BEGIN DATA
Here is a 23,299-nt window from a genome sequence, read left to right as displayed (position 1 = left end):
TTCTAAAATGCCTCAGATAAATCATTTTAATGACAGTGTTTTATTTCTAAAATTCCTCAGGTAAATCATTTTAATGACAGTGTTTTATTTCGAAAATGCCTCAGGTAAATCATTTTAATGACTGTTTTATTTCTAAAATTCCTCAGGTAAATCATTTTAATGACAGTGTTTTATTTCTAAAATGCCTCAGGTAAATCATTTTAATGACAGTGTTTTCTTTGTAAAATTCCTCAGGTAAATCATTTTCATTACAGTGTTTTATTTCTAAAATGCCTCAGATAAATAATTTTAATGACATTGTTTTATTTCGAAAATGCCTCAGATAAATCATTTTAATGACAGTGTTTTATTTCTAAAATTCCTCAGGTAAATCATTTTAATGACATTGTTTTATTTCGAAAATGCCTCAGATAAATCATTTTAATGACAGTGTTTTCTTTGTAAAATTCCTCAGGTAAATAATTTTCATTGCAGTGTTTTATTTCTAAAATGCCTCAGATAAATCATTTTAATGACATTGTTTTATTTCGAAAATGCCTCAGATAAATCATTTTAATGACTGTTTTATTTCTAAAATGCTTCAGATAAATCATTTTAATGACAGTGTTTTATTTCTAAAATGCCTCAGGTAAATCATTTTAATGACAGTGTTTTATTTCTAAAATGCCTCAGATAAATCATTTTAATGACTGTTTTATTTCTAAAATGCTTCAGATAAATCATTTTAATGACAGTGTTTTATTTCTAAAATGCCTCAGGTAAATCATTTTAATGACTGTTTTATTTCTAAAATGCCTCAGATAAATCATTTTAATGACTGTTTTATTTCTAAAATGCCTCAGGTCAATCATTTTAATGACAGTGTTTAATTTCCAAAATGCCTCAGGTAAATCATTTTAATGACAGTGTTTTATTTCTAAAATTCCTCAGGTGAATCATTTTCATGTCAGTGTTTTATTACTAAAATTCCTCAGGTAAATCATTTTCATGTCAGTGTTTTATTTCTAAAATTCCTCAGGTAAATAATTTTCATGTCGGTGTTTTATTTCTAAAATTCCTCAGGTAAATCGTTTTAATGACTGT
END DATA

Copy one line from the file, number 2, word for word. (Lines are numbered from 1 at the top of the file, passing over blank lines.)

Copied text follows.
TTCTAAAATGCCTCAGATAAATCATTTTAATGACAGTGTTTTATTTCTAAAATTCCTCAGGTAAATCATTTTAATGACAGTGTTTTATTTCGAAAATGCCTCAGGTAAATCATTTTAATGACTGTTTTATTTCTAAAATTCCTCAGGTAAATCATTTTAATGACAGTGTTTTATTTCTAAAATGCCTCAGGTAAATCATTTTAATGACAGTGTTTTCTTTGTAAAATTCCTCAGGTAAATCATTTTCATTACAGTGTTTTATTTCTAAAATGCCTCAGATAAATAATTTTAATGACATTGTTTTATTTCGAAAATGCCTCAGATAAATCATTTTAATGACAGTGTTTTATTTCTAAAATTCCTCAGGTAAATCATTTTAATGACATTGTTTTATTTCGAAAATGCCTCAGATAAATCATTTTAATGACAGTGTTTTCTTTGTAAAATTCCTCAGGTAAATAATTTTCATTGCAGTGTTTTATTTCTAAAATGCCTCAGATAAATCATTTTAATGACATTGTTTTATTTCGAAAATGCCTCAGATAAATCATTTTAATGACTGTTTTATTTCTAAAATGCTTCAGATAAATCATTTTAATGACAGTGTTTTATTTCTAAAATGCCTCAGGTAAATCATTTTAATGACAGTGTTTTATTTCTAAAATGCCTCAGATAAATCATTTTAATGACTGTTTTATTTCTAAAATGCTTCAGATAAATCATTTTAATGACAGTGTTTTATTTCTAAAATGCCTCAGGTAAATCATTTTAATGACTGTTTTATTTCTAAAATGCCTCAGATAAATCATTTTAATGACTGTTTTATTTCTAAAATGCCTCAGGTCAATCATTTTAATGACAGTGTTTAATTTCCAAAATGCCTCAGGTAAATCATTTTAATGACAGTGTTTTATTTCTAAAATTCCTCAGGTGAATCATTTTCATGTCAGTGTTTTATTACTAAAATTCCTCAGGTAAATCATTTTCATGTCAGTGTTTTATTTCTAAAATTCCTCAGGTAAATAATTTTCATGTCGGTGTTTTATTTCTAAAATTCCTCAGGTAAATCGTTTTAATGACTGT